An Oculus pug made of awesome

You might have noticed that there has been a bit of a drought of failpug stories on this blog as of late. This is because the friend who originally introduced me to WoW has recently returned to the game after a break, and we've been spending a lot of time running heroics together instead of queuing alone. I know many people have said this before and it should hardly be surprising anyway, but signing up for the dungeon finder with at least one friend (even better if one of you is a tank) is an excellent way of avoiding complete fail. Obviously it can't protect you from ninjas and annoying "gogogo"ers completely, but just knowing that at least one person in the run is going to back you up if conflict arises is already very reassuring, and it makes it much easier to enforce at least a minimum amount of respect and consideration for each other in the group. As such most of our runs have been, if not great, then at least okay.

Today however we got into a group for the Oculus which I found noteworthy for just how nice it was. My friend and I immediately started joking in party chat about how it was the Oculus again - it's one of the dungeons that we've been getting a lot lately. I was tanking on my paladin and he was healing on his druid. While I started rounding up the first group of whelps, he greeted everyone in the party and asked if anyone had a "drake preference".

I have to say that this is a great way to break the ice in an Oculus pug, as it gives everyone an opportunity to politely speak up if they are going for some kind of drake-related achievement (like Experienced Drake Rider), without sounding pushy or demanding (unlike say "dibs on the red drake" or whatever). Alternatively, you could get another kind of interesting response, like we did (slightly paraphrased):

Elemental shaman: "Umm..."
My friend: "Well? Don't be shy!"
Shammy: "This is actually my first time in the Oculus, so I have no idea what you're talking about. :("
Friend: "Oh, then it's a bronze drake for you! ^^"
Shammy: "That's the most difficult one, right? :o"
Friend: "Nah, it's the easiest one!"
Me: "It's also the one that only does dps and if you mess it up we won't wipe. ;)"
Shammy: "Great, I'll have two of those then! :D"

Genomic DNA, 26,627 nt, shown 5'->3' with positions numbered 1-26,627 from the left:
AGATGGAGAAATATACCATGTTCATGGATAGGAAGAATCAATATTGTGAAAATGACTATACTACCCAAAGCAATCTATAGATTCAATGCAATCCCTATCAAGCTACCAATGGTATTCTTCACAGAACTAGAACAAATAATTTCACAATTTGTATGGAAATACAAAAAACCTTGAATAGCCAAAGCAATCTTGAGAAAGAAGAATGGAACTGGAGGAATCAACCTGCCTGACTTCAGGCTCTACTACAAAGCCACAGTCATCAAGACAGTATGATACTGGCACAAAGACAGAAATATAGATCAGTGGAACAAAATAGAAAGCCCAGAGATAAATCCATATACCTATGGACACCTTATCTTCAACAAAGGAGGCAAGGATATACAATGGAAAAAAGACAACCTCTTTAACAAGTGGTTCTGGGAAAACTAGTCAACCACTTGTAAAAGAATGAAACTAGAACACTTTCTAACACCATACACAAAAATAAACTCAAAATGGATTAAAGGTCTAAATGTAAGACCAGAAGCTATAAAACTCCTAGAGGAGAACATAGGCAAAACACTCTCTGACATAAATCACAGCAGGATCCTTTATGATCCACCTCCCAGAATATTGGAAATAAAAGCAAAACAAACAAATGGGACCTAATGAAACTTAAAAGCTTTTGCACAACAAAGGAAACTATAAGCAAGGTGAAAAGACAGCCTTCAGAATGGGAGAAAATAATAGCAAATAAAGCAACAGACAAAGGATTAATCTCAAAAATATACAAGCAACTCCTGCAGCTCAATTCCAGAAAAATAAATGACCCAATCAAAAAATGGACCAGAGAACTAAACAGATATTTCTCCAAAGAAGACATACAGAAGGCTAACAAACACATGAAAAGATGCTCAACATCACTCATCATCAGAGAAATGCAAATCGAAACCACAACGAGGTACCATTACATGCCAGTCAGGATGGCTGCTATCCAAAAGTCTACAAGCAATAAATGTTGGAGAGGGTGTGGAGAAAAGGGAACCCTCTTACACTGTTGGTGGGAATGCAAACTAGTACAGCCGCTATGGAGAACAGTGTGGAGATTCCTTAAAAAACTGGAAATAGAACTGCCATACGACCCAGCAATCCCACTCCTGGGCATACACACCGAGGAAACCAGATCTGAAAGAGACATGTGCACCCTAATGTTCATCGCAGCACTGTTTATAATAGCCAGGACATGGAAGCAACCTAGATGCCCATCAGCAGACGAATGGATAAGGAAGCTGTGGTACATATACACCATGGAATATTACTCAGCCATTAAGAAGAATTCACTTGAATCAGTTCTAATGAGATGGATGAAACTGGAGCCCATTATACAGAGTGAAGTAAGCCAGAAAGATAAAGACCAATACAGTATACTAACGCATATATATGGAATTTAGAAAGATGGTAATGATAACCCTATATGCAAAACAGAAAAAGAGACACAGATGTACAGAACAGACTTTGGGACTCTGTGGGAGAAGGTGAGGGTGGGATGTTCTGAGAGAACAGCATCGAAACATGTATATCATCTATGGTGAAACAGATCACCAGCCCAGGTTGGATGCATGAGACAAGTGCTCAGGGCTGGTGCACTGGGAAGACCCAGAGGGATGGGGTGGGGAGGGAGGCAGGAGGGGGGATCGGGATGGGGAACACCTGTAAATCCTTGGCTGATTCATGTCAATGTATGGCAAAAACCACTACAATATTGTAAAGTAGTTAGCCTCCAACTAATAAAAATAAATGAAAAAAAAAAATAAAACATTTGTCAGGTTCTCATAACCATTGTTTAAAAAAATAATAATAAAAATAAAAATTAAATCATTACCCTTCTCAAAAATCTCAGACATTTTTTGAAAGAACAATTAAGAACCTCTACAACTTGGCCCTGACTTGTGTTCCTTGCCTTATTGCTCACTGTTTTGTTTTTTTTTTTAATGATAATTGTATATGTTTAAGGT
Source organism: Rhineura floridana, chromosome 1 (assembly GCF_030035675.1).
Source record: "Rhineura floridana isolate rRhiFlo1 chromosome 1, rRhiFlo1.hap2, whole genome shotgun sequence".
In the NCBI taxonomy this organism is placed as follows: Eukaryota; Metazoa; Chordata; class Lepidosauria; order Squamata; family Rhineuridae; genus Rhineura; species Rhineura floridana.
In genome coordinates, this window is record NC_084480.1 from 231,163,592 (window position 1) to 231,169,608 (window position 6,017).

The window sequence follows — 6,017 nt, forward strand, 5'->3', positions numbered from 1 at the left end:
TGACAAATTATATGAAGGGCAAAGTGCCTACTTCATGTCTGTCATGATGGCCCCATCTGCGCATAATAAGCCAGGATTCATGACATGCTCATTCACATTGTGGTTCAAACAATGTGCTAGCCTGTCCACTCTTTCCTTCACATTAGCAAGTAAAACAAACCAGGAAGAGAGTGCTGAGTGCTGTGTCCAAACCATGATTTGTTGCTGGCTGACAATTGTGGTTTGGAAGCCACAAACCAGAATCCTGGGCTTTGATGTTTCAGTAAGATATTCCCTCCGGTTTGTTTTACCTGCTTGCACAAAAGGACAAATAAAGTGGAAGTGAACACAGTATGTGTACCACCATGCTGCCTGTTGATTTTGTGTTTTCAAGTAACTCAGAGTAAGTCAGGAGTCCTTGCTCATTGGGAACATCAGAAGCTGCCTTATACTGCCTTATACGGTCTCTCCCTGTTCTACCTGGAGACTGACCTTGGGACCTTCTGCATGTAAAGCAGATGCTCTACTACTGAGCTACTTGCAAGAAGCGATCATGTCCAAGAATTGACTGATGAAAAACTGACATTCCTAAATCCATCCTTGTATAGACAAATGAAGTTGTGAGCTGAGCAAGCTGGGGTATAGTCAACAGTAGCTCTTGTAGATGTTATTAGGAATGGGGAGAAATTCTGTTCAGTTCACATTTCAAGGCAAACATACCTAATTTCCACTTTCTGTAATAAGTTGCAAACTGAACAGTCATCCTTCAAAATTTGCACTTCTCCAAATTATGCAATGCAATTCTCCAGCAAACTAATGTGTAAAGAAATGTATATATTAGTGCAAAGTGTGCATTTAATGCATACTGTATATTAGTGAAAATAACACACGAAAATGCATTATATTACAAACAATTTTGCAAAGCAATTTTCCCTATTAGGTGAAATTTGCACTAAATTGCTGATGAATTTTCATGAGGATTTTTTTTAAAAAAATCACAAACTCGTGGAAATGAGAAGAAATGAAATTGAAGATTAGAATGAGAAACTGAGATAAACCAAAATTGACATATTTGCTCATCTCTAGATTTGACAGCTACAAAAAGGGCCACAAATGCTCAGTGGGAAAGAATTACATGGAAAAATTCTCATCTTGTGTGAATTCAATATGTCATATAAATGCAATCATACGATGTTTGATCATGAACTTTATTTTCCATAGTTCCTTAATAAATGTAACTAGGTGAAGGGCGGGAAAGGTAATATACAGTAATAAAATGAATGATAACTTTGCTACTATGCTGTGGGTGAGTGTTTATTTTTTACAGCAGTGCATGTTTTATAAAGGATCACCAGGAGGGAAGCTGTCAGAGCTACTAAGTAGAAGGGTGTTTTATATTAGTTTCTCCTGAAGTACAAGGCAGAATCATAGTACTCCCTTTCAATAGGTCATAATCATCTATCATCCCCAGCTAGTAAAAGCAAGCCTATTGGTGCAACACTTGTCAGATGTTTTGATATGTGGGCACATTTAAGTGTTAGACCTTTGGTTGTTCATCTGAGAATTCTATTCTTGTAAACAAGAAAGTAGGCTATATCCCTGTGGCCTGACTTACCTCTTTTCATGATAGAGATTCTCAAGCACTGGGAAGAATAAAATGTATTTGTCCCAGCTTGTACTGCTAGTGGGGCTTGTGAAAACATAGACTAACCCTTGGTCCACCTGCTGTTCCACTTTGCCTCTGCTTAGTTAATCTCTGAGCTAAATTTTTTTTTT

We continued at a solid pace but also made sure to give the shammy short explanations of everything that was going on: how to get a drake, what they were there for, what we had to do on the next level of the instance, what special abilities the bosses had and so on. While flying around I also made sure that our new shammy friend didn't fall behind or got lost, but fortunately he didn't seem to have any difficulties navigating in three dimensions. The other two dps stayed relatively quiet, but they didn't try to hurry us up either, apologised if they messed up in some way, and added an extra piece of information here and there if my friend and I forgot something.

I couldn't help but smile when the shammy gasped at the way Mage-Lord Urom kept eluding us, or how he cheered when a trinket dropped that was a nice upgrade for him. There is something very refreshing and delightful about seeing someone else being awed by something that you've already seen dozens of times yourself, and it gives you a whole new appreciation for the thing. Makes you wish more newbies were willing to admit that they don't know something yet and allow themselves to be guided - and that more experienced players were willing to pause and teach.

For the last fight we made sure to explain all the bronze drake abilities and what to use when. Things didn't go perfectly as I let martyr drop off for a few seconds once, and one of the enrages didn't get time-stopped, but thanks to the numerous nerfs to the encounter we still made it through with little difficulty. Again, our shammy gasped with excitement when we told him to collect some extra badges from Eregos' treasure chest, and everyone agreed that it had been a really nice run.

I hope more Oculus newbies get to have positive experiences like that! Don't be shy to ask for assistance, you have little to lose - even the nicest players can't help you if they don't know that you need it, and if people aren't willing to help, they'll likely turn nasty later on anyway, so you're not saving yourself from anything by being quiet.


  1. You know, after having run Occulus so many times lately I don't even find it that bad anymore. And it was nice to hear Scorchie talk about the run and to watch a bit when I came back from grocery shopping.

  2. Good to hear about good pugs! And I will remember that opener the next time I get into the Occulus :-)